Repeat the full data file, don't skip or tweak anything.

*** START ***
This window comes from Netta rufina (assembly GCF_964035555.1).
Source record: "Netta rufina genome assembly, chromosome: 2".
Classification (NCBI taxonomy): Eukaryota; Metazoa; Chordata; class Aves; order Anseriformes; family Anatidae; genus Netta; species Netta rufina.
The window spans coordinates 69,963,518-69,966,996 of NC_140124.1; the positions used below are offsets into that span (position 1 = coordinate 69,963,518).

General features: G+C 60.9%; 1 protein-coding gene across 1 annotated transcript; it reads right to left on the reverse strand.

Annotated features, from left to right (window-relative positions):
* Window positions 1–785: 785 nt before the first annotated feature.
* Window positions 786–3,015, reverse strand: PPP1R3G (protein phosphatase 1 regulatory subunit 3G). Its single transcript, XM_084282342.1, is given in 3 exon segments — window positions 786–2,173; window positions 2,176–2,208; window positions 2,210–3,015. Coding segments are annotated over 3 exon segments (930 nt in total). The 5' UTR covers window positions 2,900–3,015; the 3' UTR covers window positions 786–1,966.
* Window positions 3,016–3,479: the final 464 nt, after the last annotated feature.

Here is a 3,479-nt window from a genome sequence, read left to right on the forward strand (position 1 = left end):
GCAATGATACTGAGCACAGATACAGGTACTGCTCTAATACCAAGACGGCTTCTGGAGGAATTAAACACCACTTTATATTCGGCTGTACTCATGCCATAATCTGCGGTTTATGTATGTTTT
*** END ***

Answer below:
This window comes from Netta rufina (assembly GCF_964035555.1).
Source record: "Netta rufina genome assembly, chromosome: 2".
Classification (NCBI taxonomy): Eukaryota; Metazoa; Chordata; class Aves; order Anseriformes; family Anatidae; genus Netta; species Netta rufina.
The window spans coordinates 69,963,518-69,966,996 of NC_140124.1; the positions used below are offsets into that span (position 1 = coordinate 69,963,518).

General features: G+C 60.9%; 1 protein-coding gene across 1 annotated transcript; it reads right to left on the reverse strand.

Annotated features, from left to right (window-relative positions):
* Window positions 1–785: 785 nt before the first annotated feature.
* Window positions 786–3,015, reverse strand: PPP1R3G (protein phosphatase 1 regulatory subunit 3G). Its single transcript, XM_084282342.1, is given in 3 exon segments — window positions 786–2,173; window positions 2,176–2,208; window positions 2,210–3,015. Coding segments are annotated over 3 exon segments (930 nt in total). The 5' UTR covers window positions 2,900–3,015; the 3' UTR covers window positions 786–1,966.
* Window positions 3,016–3,479: the final 464 nt, after the last annotated feature.

Here is a 3,479-nt window from a genome sequence, read left to right on the forward strand (position 1 = left end):
GCAATGATACTGAGCACAGATACAGGTACTGCTCTAATACCAAGACGGCTTCTGGAGGAATTAAACACCACTTTATATTCGGCTGTACTCATGCCATAATCTGCGGTTTATGTATGTTTT